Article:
Research Topics

The lab’s main interest is the ubiquitin-proteasome pathway. We focus mainly on the proteasome, the most intricate enzyme of the pathway and a key regulator of cellular function. Although it has over 35 components, the proteasome is very amenable to biochemistry—it is abundant, stable, and easy to purify and assay. Using yeast genetics we can manipulate its structure with relative freedom. Some of the questions we are interested in are, how does the proteasome recognize its substrates, how does it coordinate deubiquitination with degradation, how does it assemble, and how does unfold and translocate the substrate in preparation for degradation.

Several years ago, we found that the proteasome as it had been studied in different labs for decades is missing several key factors, since routine purifications strip them off. One is a deubiquitinating enzyme, Ubp6. This turns out to be a powerful inhibitor of the proteasome. Ubp6 functions noncatalytically to delay the degradation of ubiquitinated substrate proteins. While it inhibits degradation, Ubp6 gradually deubiquitinates the target protein. Thus, delay of degradation by Ubp6 appears to provide a time window allowing progressive deubiquitination of the substrate by Ubp6. With time, deubiquitination proceeds towards completion, the substrate loses its chain, and degradation is irreversibly inhibited. 

Proteasomes also contain another deubiquitinating enzyme, Rpn11, which, in contrast to Ubp6, promotes protein breakdown through degradation-coupled deubiquitination. Rpn11 catalyzes substrate-proximal en bloc chain cleavage, and Ubp6 interferes with degradation at or upstream of this step, so that degradation delay by Ubp6 is accompanied by a switch in the mode of ubiquitin chain processing.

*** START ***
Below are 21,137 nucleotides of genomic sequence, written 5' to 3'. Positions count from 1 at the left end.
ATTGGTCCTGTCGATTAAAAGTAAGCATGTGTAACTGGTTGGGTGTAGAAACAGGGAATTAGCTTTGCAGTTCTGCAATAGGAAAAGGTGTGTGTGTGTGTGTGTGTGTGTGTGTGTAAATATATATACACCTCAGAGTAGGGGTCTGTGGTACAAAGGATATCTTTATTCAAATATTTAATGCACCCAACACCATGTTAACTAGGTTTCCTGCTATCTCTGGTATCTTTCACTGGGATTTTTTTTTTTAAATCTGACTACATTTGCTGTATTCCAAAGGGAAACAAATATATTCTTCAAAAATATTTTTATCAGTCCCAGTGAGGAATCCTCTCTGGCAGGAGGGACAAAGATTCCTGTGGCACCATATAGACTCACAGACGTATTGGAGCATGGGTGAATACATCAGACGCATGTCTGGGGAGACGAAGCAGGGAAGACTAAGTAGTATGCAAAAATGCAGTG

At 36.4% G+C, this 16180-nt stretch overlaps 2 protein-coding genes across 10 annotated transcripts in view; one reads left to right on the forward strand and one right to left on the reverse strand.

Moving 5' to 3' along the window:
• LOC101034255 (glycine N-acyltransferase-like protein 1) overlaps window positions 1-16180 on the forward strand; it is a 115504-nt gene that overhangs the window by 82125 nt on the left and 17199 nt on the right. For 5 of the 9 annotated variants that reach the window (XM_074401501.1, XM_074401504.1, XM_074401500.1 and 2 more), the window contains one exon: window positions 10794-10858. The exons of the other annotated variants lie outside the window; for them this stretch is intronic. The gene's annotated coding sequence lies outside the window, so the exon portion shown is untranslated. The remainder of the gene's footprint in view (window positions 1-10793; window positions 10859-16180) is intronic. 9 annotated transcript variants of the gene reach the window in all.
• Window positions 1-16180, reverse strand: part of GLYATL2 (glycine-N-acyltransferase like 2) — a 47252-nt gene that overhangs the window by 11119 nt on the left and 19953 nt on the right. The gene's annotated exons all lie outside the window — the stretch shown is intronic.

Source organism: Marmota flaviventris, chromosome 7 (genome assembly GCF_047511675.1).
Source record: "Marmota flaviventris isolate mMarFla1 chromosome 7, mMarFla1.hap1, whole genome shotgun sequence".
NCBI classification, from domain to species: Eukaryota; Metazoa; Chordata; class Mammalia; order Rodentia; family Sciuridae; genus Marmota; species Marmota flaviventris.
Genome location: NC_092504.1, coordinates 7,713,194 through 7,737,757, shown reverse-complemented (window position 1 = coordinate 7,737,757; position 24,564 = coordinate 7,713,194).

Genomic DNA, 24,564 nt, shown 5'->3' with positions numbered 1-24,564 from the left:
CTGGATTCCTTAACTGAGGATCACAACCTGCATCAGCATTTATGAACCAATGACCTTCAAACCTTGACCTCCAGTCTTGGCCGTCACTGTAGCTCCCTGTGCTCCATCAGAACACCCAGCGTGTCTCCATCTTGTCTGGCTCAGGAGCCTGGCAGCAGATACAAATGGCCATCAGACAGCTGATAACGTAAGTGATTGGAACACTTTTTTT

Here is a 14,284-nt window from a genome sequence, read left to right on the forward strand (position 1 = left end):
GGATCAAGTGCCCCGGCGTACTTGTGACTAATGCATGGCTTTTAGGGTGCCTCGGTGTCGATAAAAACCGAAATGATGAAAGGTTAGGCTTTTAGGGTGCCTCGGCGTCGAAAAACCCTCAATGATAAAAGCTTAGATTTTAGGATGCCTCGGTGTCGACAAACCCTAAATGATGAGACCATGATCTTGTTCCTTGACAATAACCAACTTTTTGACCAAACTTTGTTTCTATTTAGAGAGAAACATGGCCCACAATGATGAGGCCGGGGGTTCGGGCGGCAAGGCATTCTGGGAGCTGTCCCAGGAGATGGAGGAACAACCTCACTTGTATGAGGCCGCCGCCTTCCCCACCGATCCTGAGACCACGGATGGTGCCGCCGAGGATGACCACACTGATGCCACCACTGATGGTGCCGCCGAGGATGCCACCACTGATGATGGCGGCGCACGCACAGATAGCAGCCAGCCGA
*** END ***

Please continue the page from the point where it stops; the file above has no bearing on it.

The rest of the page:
Another proteasome-associated factor is Hul5, a ubiquitin ligase. Our studies suggest that Hul5 functions as an E4 enzyme, that is, a factor dedicated to the elongation of multiubiquitin chains. The binding of Hul5 to the proteasome is promoted by Ubp6. Moreover, progressive deubiquitination of the substrate by Ubp6 is antagonized by Hul5. Thus, ubiquitin chains are in a highly dynamic state on the proteasome, which is governed especially by the functional interactions among Ubp6, Hul5, and Rpn11. These chain dynamics regulate substrate selection by the proteasome. 


A related problem is how ubiquitin-conjugates and ubiquitin-like proteins are recognized by the proteasome. We find that ubiquitin conjugates are recognized both by specific integral subunits of the proteasome and by other proteins that associate reversibly with the proteasome via ubiquitin-like domains, such as Rad23, Dsk2, and Ddi1. Rad23-like proteins, which mediate the indirect pathway of recognition, are not only ubiquitin-like proteins also ubiquitin chain binding proteins, thus when they dock onto proteasomes they deliver ubiquitin conjugates. Proteasome subunits that mediate ubiquitin chain recognition include Rpn10 and Rpn13. We don’t understand why so many pathways of conjugate recognition are used or the basis for their selectivity. Two neighboring proteasome subunits serve as receptors for the reversibly-bound factors that assist in proteasome function. Together they form a scaffold that arranges Rad23, Ubp6, and Hul5 in proximity to one another on the proteasome. Interestingly, each of these associated proteins is active on multiubiquitin chains, serving either to bind, disassemble, or extend chains.

Finally, we have begun to study how the proteasome assembles. Our interest is in assembly of the 19-subunit regulatory particle (RP) of the proteasome. The key step in RP assembly seems to be the formation of a hexameric ATPase ring within the RP. Four dedicated chaperones guide the assembly of this ring, each binding to a different ATPase. Among other things these chaperones regulate the association of the ATPase ring of the RP with the hexameric “alpha ring” of the 28-subunit CP complex.